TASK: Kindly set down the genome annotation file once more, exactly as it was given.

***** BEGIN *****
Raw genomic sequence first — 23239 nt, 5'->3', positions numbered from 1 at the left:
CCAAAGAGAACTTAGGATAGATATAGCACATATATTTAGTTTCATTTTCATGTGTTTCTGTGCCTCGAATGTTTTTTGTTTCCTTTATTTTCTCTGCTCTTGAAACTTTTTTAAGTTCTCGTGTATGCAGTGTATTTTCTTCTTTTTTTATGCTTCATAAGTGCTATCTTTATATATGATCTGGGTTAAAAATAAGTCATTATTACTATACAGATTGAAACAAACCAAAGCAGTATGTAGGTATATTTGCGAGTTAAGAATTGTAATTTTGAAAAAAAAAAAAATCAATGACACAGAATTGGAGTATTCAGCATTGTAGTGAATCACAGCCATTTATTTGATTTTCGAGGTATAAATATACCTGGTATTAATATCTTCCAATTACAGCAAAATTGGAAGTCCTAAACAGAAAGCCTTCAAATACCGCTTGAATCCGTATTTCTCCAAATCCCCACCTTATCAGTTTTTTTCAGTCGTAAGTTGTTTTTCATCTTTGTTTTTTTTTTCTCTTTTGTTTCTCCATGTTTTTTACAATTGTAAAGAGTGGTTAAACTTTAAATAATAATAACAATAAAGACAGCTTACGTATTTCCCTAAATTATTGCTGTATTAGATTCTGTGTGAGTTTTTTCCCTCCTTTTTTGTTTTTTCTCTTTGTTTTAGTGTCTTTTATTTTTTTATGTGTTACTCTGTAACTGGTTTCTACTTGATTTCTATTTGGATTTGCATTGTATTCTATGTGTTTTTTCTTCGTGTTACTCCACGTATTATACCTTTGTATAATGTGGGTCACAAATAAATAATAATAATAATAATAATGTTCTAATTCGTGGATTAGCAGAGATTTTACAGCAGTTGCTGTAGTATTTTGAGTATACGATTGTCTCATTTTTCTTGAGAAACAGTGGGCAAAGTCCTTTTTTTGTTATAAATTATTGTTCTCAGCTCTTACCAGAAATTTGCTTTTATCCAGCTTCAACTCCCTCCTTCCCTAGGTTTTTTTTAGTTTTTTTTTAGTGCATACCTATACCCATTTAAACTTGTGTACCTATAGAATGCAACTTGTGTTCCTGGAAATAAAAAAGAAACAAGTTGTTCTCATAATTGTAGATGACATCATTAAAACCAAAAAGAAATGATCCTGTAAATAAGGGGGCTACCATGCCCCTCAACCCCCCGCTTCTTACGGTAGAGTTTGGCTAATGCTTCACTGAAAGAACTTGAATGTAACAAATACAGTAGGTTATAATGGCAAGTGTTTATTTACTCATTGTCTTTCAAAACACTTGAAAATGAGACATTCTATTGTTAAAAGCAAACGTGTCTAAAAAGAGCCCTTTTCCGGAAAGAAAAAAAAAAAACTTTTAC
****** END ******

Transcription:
Raw genomic sequence first — 23239 nt, 5'->3', positions numbered from 1 at the left:
CCAAAGAGAACTTAGGATAGATATAGCACATATATTTAGTTTCATTTTCATGTGTTTCTGTGCCTCGAATGTTTTTTGTTTCCTTTATTTTCTCTGCTCTTGAAACTTTTTTAAGTTCTCGTGTATGCAGTGTATTTTCTTCTTTTTTTATGCTTCATAAGTGCTATCTTTATATATGATCTGGGTTAAAAATAAGTCATTATTACTATACAGATTGAAACAAACCAAAGCAGTATGTAGGTATATTTGCGAGTTAAGAATTGTAATTTTGAAAAAAAAAAAAATCAATGACACAGAATTGGAGTATTCAGCATTGTAGTGAATCACAGCCATTTATTTGATTTTCGAGGTATAAATATACCTGGTATTAATATCTTCCAATTACAGCAAAATTGGAAGTCCTAAACAGAAAGCCTTCAAATACCGCTTGAATCCGTATTTCTCCAAATCCCCACCTTATCAGTTTTTTTCAGTCGTAAGTTGTTTTTCATCTTTGTTTTTTTTTTCTCTTTTGTTTCTCCATGTTTTTTACAATTGTAAAGAGTGGTTAAACTTTAAATAATAATAACAATAAAGACAGCTTACGTATTTCCCTAAATTATTGCTGTATTAGATTCTGTGTGAGTTTTTTCCCTCCTTTTTTGTTTTTTCTCTTTGTTTTAGTGTCTTTTATTTTTTTATGTGTTACTCTGTAACTGGTTTCTACTTGATTTCTATTTGGATTTGCATTGTATTCTATGTGTTTTTTCTTCGTGTTACTCCACGTATTATACCTTTGTATAATGTGGGTCACAAATAAATAATAATAATAATAATAATGTTCTAATTCGTGGATTAGCAGAGATTTTACAGCAGTTGCTGTAGTATTTTGAGTATACGATTGTCTCATTTTTCTTGAGAAACAGTGGGCAAAGTCCTTTTTTTGTTATAAATTATTGTTCTCAGCTCTTACCAGAAATTTGCTTTTATCCAGCTTCAACTCCCTCCTTCCCTAGGTTTTTTTTAGTTTTTTTTTAGTGCATACCTATACCCATTTAAACTTGTGTACCTATAGAATGCAACTTGTGTTCCTGGAAATAAAAAAGAAACAAGTTGTTCTCATAATTGTAGATGACATCATTAAAACCAAAAAGAAATGATCCTGTAAATAAGGGGGCTACCATGCCCCTCAACCCCCCGCTTCTTACGGTAGAGTTTGGCTAATGCTTCACTGAAAGAACTTGAATGTAACAAATACAGTAGGTTATAATGGCAAGTGTTTATTTACTCATTGTCTTTCAAAACACTTGAAAATGAGACATTCTATTGTTAAAAGCAAACGTGTCTAAAAAGAGCCCTTTTCCGGAAAGAAAAAAAAAAAACTTTTAC